This information was published in 1966 in An Encyclopaedia of New Zealand, edited by A. H. McLintock. It has not been corrected and will not be updated.
Up-to-date information can be found elsewhere in Te Ara.
Speleology is the scientific study of caves, the exploration of their form and extent, the consideration of their manner of formation, and the description of the flora, fauna, and minerals found in them. Those participating in this science are called speleologists or, more commonly in New Zealand, “speleos” or “cavers”.
The Maoris of pre-European times believed caves to be the abode of monsters (taniwha) and rarely ventured into them beyond the limit of daylight. At present speleologists in New Zealand are mainly concerned with the discovery, exploration, and description of caves, with but a few geologists studying the origins and developments of caves, and a few entomologists studying cave fauna and its ecology.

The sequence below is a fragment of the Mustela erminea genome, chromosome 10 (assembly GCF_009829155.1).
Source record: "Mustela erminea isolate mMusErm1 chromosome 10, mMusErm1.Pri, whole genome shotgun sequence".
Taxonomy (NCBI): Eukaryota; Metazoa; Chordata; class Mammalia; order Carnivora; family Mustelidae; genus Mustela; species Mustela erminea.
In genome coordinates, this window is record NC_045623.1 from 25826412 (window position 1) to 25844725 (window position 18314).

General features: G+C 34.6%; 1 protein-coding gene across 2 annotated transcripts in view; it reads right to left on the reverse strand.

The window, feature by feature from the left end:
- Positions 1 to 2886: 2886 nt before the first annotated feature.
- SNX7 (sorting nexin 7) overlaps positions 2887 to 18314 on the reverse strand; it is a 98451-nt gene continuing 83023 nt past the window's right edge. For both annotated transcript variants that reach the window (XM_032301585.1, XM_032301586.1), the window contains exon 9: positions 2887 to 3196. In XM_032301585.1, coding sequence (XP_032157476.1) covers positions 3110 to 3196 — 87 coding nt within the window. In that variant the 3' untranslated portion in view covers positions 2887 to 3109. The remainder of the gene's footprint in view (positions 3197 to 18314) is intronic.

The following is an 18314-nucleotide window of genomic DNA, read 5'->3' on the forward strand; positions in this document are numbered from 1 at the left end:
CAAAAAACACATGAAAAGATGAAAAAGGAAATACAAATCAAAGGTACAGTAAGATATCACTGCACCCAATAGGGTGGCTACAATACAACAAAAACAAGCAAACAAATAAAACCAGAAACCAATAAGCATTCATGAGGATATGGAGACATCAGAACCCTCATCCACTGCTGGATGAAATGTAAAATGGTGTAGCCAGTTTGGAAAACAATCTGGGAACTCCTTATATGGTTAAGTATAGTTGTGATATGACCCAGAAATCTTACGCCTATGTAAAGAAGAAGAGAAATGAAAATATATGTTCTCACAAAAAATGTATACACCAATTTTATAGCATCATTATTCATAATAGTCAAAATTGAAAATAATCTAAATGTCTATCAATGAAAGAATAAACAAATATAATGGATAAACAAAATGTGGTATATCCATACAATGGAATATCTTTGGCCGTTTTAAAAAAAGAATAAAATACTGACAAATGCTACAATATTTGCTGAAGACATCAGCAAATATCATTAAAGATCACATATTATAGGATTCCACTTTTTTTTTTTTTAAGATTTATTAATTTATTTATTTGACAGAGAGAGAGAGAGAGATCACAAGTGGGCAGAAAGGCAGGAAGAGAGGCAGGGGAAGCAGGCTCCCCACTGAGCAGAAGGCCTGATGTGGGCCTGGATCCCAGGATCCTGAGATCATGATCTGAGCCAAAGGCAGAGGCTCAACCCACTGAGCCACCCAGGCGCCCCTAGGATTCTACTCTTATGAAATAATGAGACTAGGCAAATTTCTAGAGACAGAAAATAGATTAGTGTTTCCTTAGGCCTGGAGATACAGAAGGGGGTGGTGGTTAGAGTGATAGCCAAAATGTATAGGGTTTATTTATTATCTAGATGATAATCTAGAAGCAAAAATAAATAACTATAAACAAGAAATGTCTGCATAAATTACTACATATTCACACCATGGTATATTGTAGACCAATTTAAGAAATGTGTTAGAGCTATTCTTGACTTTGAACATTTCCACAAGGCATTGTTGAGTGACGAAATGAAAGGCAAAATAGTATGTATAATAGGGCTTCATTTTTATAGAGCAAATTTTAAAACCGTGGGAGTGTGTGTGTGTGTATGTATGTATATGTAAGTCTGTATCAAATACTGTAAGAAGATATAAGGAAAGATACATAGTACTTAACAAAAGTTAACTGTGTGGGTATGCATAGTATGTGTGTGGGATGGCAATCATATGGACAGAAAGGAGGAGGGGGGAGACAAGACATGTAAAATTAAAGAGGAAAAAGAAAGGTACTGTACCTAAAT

A speleological society was formed in 1949 to foster the sport of cave exploration, to ensure that its members have the necessary equipment, and to preserve unspoiled the beauty of the caves for future generations. Practical caving is neither simple nor free from danger and much preparation must be done if the caver is not to risk his life needlessly. In addition to physical fitness, speleology calls for determination, courage, wisdom, and comradeship, and an experienced caver never enters a cave without at least two companions. All gear, including boots, helmet, lamp, overalls, flexible ladders, and ropes must be thoroughly efficient. Larger expeditions amass such equipment as winches, dinghies, and telephones, so that any obstacle may be overcome safely and quickly.
by Leslie Owen Kermode, B.A., Geological Survey Station, Department of Scientific and Industrial Research, Otahuhu.